Why does my rabbit serum "gel"?

Thomas R. Anderson babco at ix.netcom.com
Fri Apr 10 00:15:29 EST 1998

In <6gfddu$knr at metro.usyd.edu.au> Phil Robinson
<"phrobins"@(delete_me)postbox.usyd.edu.au> writes: 
>When we bleed a rabbit we sit the blood in a falcon tube for 1-4 hrs,
>then put it in the cold room overnight.  In the morning we gently remove
>the clotted cells.  However, when we spin the serum to clean up the
>debris the serum occasionally "gels", meaning we lose two thirds of our
>precious serum as it is now  like a ball of soft acrylamide.  People I
>ask have never experienced this.  However I have seen it many times over
>10 years.  We tried several different types of plastic and glass tubes.
>Currently we have one rabbit (our best one of course) where it occurs on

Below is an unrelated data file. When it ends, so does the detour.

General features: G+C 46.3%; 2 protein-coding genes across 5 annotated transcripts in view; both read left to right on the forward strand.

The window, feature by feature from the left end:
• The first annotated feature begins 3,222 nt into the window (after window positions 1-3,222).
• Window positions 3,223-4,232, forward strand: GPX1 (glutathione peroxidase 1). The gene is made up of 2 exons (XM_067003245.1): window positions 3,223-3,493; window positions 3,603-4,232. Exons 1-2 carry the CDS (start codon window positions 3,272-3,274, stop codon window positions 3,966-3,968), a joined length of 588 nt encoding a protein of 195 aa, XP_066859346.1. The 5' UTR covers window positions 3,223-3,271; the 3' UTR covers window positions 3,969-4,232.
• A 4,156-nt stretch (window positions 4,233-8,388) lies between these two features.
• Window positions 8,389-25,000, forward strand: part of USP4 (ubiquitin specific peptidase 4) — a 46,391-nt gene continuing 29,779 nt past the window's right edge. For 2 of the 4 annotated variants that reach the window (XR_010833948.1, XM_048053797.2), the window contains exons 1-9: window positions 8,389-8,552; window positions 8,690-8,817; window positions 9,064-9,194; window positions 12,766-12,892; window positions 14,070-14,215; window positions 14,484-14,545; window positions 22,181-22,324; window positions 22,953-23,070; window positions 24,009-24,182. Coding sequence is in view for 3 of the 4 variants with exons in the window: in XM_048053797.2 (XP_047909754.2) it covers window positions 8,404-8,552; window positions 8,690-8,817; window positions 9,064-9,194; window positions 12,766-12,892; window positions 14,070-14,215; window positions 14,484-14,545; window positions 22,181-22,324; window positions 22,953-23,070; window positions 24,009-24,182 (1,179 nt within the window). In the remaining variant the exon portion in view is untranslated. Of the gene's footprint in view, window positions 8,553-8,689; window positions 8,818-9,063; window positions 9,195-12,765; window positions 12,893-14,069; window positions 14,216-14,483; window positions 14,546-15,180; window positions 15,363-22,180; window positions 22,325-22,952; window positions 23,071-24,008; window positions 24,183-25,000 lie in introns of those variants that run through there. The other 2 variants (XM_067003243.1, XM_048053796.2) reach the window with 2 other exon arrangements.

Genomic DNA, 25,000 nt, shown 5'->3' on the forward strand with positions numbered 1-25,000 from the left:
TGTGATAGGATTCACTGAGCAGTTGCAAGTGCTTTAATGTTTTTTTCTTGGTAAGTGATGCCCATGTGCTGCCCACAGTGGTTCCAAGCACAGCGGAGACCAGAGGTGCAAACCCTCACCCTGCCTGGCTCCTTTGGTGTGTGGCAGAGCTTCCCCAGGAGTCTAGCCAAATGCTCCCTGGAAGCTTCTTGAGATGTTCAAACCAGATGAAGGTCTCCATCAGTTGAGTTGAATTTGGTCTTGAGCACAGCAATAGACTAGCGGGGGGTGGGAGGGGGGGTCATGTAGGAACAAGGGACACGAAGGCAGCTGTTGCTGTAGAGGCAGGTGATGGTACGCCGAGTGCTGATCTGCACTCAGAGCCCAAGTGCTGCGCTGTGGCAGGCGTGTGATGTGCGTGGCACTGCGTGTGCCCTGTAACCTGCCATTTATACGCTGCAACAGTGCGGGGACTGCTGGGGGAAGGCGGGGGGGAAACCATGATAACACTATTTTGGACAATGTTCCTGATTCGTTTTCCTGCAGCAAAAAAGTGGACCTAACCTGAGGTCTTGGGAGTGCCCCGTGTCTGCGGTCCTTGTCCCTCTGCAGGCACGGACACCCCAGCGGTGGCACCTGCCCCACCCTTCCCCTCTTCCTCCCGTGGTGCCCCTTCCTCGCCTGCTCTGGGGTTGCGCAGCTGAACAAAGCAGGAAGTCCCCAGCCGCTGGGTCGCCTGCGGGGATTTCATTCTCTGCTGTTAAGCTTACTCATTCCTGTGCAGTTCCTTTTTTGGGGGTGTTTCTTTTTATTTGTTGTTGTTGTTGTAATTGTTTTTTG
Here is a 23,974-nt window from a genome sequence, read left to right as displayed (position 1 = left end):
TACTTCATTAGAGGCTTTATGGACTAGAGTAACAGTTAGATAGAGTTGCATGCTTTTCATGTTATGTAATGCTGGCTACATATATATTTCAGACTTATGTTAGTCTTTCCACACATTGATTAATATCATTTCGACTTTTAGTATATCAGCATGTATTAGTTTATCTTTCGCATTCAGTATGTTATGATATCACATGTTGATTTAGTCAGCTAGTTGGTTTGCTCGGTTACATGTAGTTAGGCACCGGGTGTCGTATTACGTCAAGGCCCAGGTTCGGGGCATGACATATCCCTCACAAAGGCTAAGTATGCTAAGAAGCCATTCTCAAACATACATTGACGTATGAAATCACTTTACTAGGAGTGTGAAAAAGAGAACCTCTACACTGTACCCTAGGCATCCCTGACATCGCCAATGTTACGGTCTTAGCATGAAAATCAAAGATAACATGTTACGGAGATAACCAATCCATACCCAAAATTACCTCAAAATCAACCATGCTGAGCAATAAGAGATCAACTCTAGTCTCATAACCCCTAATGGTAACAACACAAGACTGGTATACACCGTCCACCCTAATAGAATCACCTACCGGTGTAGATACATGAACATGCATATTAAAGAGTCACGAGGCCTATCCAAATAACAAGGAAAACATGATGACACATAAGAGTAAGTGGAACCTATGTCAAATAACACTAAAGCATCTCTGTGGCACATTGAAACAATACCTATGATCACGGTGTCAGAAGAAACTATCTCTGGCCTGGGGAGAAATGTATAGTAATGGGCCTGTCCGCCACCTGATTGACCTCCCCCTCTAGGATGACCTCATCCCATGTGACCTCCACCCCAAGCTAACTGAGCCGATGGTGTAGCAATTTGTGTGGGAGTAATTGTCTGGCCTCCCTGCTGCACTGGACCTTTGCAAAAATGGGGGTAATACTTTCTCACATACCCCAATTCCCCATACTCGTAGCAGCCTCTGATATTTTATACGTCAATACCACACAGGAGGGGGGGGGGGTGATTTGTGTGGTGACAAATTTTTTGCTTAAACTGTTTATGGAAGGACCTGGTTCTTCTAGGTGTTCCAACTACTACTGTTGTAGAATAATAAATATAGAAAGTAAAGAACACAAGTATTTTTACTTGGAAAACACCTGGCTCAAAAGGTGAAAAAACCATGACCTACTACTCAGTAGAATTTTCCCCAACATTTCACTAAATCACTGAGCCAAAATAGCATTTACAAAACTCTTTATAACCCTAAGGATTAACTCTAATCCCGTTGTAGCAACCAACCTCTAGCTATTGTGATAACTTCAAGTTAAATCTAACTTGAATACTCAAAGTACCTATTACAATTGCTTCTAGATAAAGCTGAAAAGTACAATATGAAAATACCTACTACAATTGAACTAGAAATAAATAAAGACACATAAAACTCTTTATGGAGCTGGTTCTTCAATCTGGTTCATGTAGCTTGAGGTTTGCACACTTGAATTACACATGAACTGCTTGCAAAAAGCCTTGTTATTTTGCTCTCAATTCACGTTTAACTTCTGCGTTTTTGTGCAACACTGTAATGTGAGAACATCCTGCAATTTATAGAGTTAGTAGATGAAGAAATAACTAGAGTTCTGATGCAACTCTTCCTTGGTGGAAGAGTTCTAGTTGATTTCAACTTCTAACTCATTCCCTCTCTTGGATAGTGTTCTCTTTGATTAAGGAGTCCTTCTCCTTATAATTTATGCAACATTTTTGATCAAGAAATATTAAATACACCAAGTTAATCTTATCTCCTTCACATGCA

>every bleed.
>Any ideas on what is going on? How to prevent this? How to dissolve the
>serum clot?
>Help or advice would be appreciated.
>Phil Robinson,          Sydney
I don't know why that sometime happens, or why it seems to be rabbit
specific, but we have seen the same thing from time to time.  We can
get get rid of the "gel" to a large degree by sticking the wooden stick
from a single-tipped cotton swab into the gel, pressing the stick to
the side of the tube, and gently twirling the stick between your
fingers and thumb while pressing it to the side of the tube.  The
fibrin in the gel will gradually wind itself around the stick, pressing
out most of the serum, increasing the yield.
Best of luck.
Tom Anderson

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